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It's TAX time: Can we deduct our internship interview/travel expenses?

Discussion in 'Psychology [Psy.D. / Ph.D.]' started by Janesita, Mar 2, 2008.

  1. Janesita


    Mar 2, 2008
    Hi everyone! I spent a huge chunk of money on interview related things (travel, paper, printing, postage, etc.). Can I deduct those expenses (those before January of course!)???
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  3. Cosmo75

    Cosmo75 Post-Doctoral Fellow 2+ Year Member

    Feb 25, 2008
    I'd love to know about this too. I've already filed, and there were options for work related expenses, such as if you had to travel for interviews etc. (I used turbotax). But I wasn't sure if internship qualified as a "job." So I opted not to deduct. Hopefully someone has a more solid answer. Have you tried calling a tax consultant?
  4. BorntoRun

    BorntoRun 5+ Year Member

    Nov 6, 2007
    Would your internship expenses from before January add up to more than the standard deduction? That's scary to think about! :eek:

    I think this would definitely be a question for an accountant - my sense is that professional development/education would be in roughly the same category as 'business expenses,' but getting that wrong would be a sure-fire way to get audited! :)
  5. GiantSteps

    GiantSteps 5+ Year Member

    Feb 7, 2007
    To be certain check with a tax lawyer or accountant (there no one can sue me :p), If one is a 1099 employee, i.e. self-employed, then certainly one can deduct the types of expenses to which you are referring since they are educational expenses (including the travel) to further one's career (wait sorry, this is assuming one is self-employed in an area in which the educational expenses are related to one's job, e.g., one is doing testing/ assessments then those earnings are related to expense for psychology, but if one is waiting tables then that career does not need psychological training - well, realistically :laugh: Waiter, there is a fly in my soup!:laugh:). 1040 employees, should be able to deduct educational expenses if they are not reimbursed by the employer (the same rule of the educational expenses being related to the job applies). I suppose this would be the classification of a typical graduate student getting a stipend for work being done for the school (graduate schools give students on stipend a W2? I am not sure). Otherwise, a stipend would be income earned from other sources but still taxable. Then I am not sure about deducting money spent from other earnings for educational purposes since there is no real employment. Of course, theoretically, if one donated all of his/ her academic stipend to a charity, that money must be deductable. However, here the question I am not sure on is: can one deduct educational expenses when one is not employed. I think this brings up an argument for graduate students to be employed in a related area to their studies so that they can deduct expenses. I apologize if I confused everyone or did not answer the questions clearly, but I am not an accountant or tax lawyer. I just have experience with making professional deductions which have been approved by an accountant.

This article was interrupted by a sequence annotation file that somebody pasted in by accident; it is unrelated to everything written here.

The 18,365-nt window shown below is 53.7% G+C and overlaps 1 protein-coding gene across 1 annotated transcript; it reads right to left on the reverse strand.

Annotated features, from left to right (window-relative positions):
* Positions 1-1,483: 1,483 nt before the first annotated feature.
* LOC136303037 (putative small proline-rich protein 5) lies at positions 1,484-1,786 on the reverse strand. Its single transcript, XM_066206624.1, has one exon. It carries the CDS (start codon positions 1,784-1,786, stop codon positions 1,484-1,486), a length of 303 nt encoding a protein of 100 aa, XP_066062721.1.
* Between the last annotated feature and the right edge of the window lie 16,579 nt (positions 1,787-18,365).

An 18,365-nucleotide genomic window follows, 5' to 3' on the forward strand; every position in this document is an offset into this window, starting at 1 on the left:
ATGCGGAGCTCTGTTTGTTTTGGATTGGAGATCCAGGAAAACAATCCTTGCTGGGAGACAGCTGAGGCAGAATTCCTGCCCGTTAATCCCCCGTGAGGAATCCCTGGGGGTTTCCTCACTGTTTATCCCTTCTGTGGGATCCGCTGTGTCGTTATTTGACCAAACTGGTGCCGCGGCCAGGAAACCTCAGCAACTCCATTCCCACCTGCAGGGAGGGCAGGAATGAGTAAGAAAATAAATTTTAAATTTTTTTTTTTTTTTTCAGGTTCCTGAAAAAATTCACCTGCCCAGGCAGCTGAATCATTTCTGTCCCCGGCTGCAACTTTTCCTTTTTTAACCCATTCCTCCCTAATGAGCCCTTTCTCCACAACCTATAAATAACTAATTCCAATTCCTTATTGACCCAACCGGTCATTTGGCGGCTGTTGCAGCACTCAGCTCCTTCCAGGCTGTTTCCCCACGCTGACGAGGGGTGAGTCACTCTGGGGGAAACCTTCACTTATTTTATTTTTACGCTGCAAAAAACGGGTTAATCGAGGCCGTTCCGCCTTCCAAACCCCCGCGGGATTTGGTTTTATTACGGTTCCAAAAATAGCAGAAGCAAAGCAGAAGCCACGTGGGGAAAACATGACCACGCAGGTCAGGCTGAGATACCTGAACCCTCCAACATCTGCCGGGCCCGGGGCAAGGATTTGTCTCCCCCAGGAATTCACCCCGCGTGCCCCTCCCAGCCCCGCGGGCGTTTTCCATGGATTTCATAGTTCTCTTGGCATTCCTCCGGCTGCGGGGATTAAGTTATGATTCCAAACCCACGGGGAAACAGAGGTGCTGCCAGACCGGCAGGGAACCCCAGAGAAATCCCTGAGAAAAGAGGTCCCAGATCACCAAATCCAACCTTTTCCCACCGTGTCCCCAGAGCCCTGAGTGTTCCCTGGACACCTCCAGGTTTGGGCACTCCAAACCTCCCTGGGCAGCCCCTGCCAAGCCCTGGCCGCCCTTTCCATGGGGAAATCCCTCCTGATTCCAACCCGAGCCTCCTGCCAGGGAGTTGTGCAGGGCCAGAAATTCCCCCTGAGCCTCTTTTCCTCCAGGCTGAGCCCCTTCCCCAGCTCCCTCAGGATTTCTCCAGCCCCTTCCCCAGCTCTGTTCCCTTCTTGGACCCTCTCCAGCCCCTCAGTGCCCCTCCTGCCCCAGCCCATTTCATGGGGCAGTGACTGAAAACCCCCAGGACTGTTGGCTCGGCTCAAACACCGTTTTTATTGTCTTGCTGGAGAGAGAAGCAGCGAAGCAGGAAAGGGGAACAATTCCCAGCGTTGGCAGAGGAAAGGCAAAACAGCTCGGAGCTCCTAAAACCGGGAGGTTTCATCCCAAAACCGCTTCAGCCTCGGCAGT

6. empathiosis

    empathiosis 7+ Year Member

    Jan 15, 2008
    You'll have to tell me more about those later, GS. :laugh:
  7. GiantSteps

    GiantSteps 5+ Year Member

    Feb 7, 2007
    Don't worry Empathiosis :love:, on our next date not only will I bill you for a session (especially the sexual therapy - hey, you got to do what you got to do in the name of mnetal health and psychology as a science :laugh:) but I will write off our meal and other expenses since we will definitely be talking about our own psychology educations/ careers which are related to my current career. :laugh:
    Empathiosis :love: and I would like to thank all of you who have ever paid taxes, in advance, for flipping the bill for our next wild night on the town! :laugh:

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